Licenses to Alter – A Surveyor’s Perspective by Matthew Price of Peter Barry Surveyors
News article published on: 10th September 2018
Being a leaseholder in a building or block of flats comes with many stipulations, obligations & restrictions, most of which have a minimal day to day impact. One very important aspect of the lessee/lessor relationship is the requirement of the lessee to obtain consent from the freeholder when looking to undertake alterations. Naturally these can vary enormously from the refitting of a kitchen (unlikely to require consent), internal structural alterations and all the way through to acquiring additional space and extending one’s demise (such as a loft).
Whilst it may appear obvious that permission/consent is required for certain items of work, it is not an infrequent scenario to find a lessee having made significant steps towards undertaking works only, at considerable cost, only to be told that they have to negotiate the license to alter (LTA) with the freeholder. It would therefore suggest that public knowledge of the subject needs to be improved.
The overriding reason that freeholders require LTAs is that it enables them protect their asset which includes the various leasehold interests comprised within the building and are affected by the proposed works. The simple act of opening up a living room and installing a beam, does have the potential to cause damage to the property that shares the party wall into which the beam will be inserted, whereas the conversion of a loft space needs to consider the impact of the structure of the whole building as well as the fabric of the roof itself.
To start the process the freeholder will typically instruct their own solicitor and surveyor, with the former reviewing the lease and producing a draft LTA which outlines amongst other things, the parties involved, the particulars of the lease, leaseholder’s covenants in relation to the works, insurance and instructions upon completion of the works.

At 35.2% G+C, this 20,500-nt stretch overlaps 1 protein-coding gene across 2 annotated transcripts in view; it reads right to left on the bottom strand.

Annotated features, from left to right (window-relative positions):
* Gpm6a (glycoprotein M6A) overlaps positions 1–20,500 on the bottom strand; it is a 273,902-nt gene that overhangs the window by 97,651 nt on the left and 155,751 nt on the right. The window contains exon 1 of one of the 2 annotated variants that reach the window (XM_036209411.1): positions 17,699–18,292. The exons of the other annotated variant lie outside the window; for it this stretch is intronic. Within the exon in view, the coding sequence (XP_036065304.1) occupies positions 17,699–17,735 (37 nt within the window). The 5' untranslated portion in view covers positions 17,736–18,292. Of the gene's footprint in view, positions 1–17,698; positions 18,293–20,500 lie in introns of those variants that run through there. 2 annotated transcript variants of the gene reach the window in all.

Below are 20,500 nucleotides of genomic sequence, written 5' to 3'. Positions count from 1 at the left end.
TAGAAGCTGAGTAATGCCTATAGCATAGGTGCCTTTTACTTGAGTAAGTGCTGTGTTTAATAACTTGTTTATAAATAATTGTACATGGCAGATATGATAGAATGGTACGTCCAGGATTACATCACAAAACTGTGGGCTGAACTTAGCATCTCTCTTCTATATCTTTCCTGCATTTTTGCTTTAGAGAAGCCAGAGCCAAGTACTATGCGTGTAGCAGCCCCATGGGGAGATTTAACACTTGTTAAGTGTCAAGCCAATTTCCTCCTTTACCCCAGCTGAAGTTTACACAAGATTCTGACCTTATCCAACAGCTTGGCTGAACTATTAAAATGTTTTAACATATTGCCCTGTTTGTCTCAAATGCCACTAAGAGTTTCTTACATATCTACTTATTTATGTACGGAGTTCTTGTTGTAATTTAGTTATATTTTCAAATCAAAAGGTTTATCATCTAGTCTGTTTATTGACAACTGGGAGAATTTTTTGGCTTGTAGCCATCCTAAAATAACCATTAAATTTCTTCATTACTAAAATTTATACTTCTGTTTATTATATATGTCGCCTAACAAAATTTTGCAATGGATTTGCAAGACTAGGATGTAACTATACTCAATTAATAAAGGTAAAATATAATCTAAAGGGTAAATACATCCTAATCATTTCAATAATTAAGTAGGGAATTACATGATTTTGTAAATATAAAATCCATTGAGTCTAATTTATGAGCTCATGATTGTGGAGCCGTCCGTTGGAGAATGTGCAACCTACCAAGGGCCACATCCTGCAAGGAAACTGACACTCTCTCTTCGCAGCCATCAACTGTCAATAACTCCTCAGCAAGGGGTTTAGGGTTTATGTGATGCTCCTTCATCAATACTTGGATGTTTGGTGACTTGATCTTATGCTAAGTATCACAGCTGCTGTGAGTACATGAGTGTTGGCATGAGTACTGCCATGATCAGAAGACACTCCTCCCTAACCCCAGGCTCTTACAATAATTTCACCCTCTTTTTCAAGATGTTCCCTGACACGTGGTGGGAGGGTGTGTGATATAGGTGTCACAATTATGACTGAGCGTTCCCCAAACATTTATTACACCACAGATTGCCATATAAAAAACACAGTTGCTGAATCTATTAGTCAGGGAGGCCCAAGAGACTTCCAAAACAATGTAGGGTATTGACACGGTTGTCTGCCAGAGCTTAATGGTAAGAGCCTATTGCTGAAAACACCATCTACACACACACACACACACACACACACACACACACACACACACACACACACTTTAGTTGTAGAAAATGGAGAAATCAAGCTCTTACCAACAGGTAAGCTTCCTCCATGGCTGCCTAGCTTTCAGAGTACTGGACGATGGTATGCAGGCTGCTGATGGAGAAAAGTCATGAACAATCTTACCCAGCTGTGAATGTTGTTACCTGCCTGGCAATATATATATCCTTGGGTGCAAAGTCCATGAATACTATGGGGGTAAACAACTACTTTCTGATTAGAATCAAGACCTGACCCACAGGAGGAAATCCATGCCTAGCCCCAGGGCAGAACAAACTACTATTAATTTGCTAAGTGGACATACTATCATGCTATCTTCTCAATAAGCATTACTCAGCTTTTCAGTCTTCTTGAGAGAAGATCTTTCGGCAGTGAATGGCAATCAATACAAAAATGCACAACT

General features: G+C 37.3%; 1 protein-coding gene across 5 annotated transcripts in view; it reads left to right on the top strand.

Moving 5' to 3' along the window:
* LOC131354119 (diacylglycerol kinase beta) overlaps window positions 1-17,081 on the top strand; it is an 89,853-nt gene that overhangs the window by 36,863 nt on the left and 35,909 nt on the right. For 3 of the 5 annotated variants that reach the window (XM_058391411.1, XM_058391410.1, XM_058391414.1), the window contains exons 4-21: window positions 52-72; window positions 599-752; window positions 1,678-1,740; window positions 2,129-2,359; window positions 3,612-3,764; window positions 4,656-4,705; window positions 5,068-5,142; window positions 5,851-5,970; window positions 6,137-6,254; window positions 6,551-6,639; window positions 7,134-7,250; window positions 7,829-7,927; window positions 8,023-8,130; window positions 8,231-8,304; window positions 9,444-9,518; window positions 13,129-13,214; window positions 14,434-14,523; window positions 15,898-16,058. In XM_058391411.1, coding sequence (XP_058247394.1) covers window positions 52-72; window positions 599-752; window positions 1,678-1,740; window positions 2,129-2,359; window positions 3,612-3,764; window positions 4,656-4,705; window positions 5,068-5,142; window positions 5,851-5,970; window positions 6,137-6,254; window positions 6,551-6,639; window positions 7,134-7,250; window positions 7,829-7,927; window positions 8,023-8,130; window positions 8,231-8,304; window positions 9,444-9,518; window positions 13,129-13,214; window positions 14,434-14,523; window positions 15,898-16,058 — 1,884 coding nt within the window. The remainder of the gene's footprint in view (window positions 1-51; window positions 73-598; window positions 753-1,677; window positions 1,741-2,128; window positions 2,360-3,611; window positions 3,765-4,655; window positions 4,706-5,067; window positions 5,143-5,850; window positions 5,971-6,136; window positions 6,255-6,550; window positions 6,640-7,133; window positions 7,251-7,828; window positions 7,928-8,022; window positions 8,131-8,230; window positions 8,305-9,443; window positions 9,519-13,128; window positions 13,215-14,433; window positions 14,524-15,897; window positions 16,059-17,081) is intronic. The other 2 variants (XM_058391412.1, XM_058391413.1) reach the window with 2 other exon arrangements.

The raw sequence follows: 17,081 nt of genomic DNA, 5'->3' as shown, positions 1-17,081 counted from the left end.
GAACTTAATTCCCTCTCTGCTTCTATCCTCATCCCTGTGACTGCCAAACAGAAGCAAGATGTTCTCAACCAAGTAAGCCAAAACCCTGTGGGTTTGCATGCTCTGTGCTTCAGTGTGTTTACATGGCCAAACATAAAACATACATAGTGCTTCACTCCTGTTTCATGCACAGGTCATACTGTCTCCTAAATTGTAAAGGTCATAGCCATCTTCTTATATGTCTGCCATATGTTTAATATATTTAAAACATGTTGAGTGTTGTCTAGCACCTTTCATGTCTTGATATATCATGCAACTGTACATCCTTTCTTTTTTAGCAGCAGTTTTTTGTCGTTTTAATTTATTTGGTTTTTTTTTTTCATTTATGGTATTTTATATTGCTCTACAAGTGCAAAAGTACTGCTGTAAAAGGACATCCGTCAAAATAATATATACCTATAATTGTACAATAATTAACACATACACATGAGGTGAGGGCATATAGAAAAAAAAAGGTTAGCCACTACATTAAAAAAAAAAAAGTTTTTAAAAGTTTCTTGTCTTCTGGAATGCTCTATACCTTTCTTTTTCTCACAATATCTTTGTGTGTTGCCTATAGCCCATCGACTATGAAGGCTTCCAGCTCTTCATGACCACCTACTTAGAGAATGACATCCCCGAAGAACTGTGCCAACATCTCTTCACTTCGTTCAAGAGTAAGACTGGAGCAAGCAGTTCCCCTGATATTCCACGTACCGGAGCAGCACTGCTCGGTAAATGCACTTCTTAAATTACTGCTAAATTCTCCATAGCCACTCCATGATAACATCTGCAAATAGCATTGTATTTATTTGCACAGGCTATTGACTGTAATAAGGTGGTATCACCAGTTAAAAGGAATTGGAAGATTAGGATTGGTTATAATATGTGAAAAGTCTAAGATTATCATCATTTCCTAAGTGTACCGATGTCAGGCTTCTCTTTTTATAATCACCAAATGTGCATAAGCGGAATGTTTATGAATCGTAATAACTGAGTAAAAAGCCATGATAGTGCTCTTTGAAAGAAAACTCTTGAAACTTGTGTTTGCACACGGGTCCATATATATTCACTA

The surveyor will typically be instructed to inspect the subject property as to check whether there should be any further considerations or investigations that would only become apparent following a visit as well as inspection neighbouring flats, communal & external areas to record schedules of conditions. They will then amend the draft LTA, introducing requirements as they see fit and reasonable from a surveying perspective. Interim inspections may be required in order to monitor works as well as a final inspection to report on the quality of the final alterations.
The LTA process is certainly not limited to residential premises as commercial leases will also have strict clauses relating to alterations that the lessee can and cannot undertake without permission but are often wider reaching due to their nature. In a multilet building for example, the proposals may impact members of the public and be subject to Fire Risk assessments or fall under the requirements of the Equality Act 2010, (previously the Disability Discrimination Act 1995).
Ultimately the surveyor and solicitor need to work together as a team to produce a license that offers their client the maximum amount of protection whilst at the same time being aware that they cannot be too onerous on the lessee. On larger projects, the lessee will instruct their own surveyor/solicitor duo who will be quick to push back against such requests and even have the ability to claim against the freeholder if the process with being unduly and unreasonably delayed.